An Emergency Fund, as the name suggests, is an emergency money savings account.
Money is set aside to cover any unexpected emergencies, so you don’t need to borrow, or get into financial stress (developing unwanted financial anxiety). Anyone trying to become financially free or control their finances should have access to an Emergency Fund.
A recent study in America found that 61% of the adult population does not have $1,000 saved up in case of an emergency. Therefore, its encouraged to quickly develop an Immediate Emergency Fund (IEF). An IEF is generally equal to the higher of 2 weeks of pay, or €1,000.
Here, I have listed 3 quick methods to build an emergency fund up and running.
Quick methods to build an emergency fund fast
Sell or hire out your stuff
The quickest and easiest way to get any kind of money is to sell something. Do you have multiple old computer LCD screens, old golf clubs, or kids toys lying around the house? These are the things that can turn into some quick cash.
If you don’t really feel like selling any of your stuff, you could look at options for hiring out things. Some great things that people are always after:
- Marquees such as those seen at weddings and events
- Tools such as drills and saws, or lawnmowers and pressure cleaners
- Your driveway
Some great resources include sites such as (no affiliation):
- https://www.airbnb.com – where you can rent out some space in your house
- https://www.justpark.com/about/rent-your-space/ – where you can rent out your car space (works especially well if your close to a university or train station)
- https://turo.com/ – where you can rent out your car
- Other general marketplaces for tools and event equipment.
When I say work, I don’t just mean go to your daily job. I mean find some added income opportunities (cue all my articles on Earning). You could, just to name a few:
- Transcribe articles (through a company like TranscribeMe)
- Complete online surveys
- Find odd jobs on marketplace websites in your local area
- Complete freelancing work (even without experience).
You could also get a small second job just until you build up enough cash. It’s not so exciting to work more, but 4 weeks of extra work will really kickstart the saving process.
Small everyday things can add up to a significant amount of money over time. Looking back over your budget, do you notice any expenses that you could forego for a short amount of time?
I’m not talking about never drinking coffee again, or never driving to work, but something that you could do for a month of a few, just while you save up for your Immediate Emergency Fund?
If you were to implement a month of hard cost saving, you could find yourself with a spare emergency $500 or $1000 in the bank. It will surely make you feel a lot better when you return to your normal routines.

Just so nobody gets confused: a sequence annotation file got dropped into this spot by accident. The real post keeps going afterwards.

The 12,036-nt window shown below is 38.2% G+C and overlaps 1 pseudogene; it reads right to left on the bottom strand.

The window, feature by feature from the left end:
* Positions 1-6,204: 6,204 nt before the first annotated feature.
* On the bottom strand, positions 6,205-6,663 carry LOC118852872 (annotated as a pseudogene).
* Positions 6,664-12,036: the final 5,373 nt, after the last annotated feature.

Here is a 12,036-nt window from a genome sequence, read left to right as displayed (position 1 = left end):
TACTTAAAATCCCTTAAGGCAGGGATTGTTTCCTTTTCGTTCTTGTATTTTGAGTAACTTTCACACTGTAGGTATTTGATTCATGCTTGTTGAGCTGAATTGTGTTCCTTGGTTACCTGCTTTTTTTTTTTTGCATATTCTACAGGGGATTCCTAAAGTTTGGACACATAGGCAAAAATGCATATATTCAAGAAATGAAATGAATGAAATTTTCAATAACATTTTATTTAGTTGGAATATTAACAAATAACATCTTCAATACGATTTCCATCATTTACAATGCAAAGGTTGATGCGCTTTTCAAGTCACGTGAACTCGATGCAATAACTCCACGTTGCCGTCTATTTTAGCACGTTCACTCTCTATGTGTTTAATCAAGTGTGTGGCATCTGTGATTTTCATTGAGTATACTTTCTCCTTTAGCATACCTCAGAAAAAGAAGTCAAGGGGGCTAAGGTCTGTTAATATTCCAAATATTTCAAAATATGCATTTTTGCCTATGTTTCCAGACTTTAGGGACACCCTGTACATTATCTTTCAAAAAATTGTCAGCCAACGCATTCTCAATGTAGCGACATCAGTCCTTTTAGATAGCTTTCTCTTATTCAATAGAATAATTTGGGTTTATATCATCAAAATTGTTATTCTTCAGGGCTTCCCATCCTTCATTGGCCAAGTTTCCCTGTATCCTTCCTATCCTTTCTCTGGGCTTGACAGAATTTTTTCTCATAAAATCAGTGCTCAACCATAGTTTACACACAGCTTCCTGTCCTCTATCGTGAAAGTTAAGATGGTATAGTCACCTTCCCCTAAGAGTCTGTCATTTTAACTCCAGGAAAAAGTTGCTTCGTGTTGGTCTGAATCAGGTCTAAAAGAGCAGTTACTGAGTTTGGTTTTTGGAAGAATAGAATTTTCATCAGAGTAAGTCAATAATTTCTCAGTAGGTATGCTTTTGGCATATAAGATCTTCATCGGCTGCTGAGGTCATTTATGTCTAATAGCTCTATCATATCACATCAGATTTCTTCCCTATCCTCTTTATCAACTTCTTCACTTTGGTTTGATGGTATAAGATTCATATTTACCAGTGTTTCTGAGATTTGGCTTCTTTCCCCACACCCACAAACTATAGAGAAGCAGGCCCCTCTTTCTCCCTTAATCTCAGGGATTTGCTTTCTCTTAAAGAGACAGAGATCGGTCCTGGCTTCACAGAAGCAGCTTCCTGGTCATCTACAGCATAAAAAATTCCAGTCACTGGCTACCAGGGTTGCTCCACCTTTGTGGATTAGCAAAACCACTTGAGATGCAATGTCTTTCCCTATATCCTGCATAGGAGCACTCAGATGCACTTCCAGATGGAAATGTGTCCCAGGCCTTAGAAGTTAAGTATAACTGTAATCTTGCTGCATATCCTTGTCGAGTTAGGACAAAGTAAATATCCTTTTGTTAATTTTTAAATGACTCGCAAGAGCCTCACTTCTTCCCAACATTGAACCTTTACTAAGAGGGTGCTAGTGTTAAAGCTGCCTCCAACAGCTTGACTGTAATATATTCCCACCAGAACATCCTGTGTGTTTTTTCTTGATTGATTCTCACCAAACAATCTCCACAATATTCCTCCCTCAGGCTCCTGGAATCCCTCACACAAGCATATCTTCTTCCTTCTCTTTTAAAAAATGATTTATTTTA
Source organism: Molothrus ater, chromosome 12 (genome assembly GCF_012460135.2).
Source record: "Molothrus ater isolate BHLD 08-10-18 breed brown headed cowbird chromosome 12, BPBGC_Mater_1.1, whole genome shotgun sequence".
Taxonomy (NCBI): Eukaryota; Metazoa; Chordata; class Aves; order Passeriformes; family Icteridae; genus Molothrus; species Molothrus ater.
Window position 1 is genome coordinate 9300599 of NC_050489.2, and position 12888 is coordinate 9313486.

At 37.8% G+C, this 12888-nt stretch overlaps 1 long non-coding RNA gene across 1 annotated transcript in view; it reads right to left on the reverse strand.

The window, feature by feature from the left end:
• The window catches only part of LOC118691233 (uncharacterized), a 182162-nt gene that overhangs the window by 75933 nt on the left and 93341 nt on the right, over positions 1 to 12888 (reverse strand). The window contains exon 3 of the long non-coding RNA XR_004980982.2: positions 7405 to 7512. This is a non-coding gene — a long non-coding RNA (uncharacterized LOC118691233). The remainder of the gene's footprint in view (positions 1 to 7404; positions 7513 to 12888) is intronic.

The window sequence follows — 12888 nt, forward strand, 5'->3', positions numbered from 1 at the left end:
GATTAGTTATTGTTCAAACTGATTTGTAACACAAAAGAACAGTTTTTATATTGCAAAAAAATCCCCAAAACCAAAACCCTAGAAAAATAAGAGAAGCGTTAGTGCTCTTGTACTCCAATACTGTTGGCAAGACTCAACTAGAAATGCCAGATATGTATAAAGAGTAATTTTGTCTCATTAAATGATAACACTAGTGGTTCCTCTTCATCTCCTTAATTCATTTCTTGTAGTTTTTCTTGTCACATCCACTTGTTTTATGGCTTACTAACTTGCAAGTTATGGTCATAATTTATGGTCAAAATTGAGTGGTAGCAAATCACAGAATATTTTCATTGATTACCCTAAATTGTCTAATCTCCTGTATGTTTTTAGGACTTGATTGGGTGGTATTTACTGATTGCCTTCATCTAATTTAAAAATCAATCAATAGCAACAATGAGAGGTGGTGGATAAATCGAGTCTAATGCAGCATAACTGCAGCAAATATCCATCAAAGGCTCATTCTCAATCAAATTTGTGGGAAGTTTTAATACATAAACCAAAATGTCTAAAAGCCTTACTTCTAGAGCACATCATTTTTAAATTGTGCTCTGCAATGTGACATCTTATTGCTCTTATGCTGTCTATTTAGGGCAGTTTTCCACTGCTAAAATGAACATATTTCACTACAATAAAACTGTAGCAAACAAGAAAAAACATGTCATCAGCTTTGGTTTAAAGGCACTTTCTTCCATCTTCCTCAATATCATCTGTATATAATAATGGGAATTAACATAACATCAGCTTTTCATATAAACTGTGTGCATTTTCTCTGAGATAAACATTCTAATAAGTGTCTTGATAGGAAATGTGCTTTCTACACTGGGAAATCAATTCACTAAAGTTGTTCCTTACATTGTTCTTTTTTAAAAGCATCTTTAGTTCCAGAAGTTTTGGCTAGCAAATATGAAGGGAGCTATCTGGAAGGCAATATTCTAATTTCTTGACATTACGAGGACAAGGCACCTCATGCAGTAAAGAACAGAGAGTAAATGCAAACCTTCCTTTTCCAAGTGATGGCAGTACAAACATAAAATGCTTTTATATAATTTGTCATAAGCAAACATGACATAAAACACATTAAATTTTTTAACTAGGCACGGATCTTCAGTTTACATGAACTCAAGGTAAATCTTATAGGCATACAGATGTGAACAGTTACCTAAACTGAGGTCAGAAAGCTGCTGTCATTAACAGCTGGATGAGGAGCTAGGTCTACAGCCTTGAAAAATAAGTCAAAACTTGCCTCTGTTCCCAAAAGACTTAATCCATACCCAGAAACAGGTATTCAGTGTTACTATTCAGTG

Here are some everyday example of ways of cutting costs (over the short term):
- Coffee. If you buy one coffee a day, for $4, then you are spending $20 on coffee each working week. Over the space of a month, that initial $4 is starting to look closer to $100. To ensure you still get your coffee fix, you could purchase a jar of instant coffee for $15, and still be $85 up.
- Transport. Is it cheap to purchase a month pass on public transport? Better yet, are you in riding distance to your job? If so, you could catch public transport to work for a month. Alternatively, you could ride once or twice a week. Suddenly you have a little bit more saved up.
- Food. Do you go out for food often? Either for lunch at work, or for dinners when your feeling a bit lazy? Let’s work out some savings. You would be lucky to find lunch much cheaper than $15. $15 x 5 working days = $75 a week. One loaf of bread, some cheese and some ham and tomato will set you back $25 at most, and that’s a week’s lunch. Suddenly there is $50.
Other budget cuts could include shopping for “in season” produce, shopping online, or finding cheaper supermarket alternatives to household items, turning the temperature down in the house, cooking with gas rather than electricity (depending on costs of both), etc.
To help you along the way, we have come up with a list of 65 of the best ways that you can save money.
Everyone should have some money set aside, or have quick access to money in case the unexpected was to happen. If you’re having some trouble saving up for your fund, we listed a few different methods to help you get started.
Don’t leave these things to chance! Be prepared and sleep easy.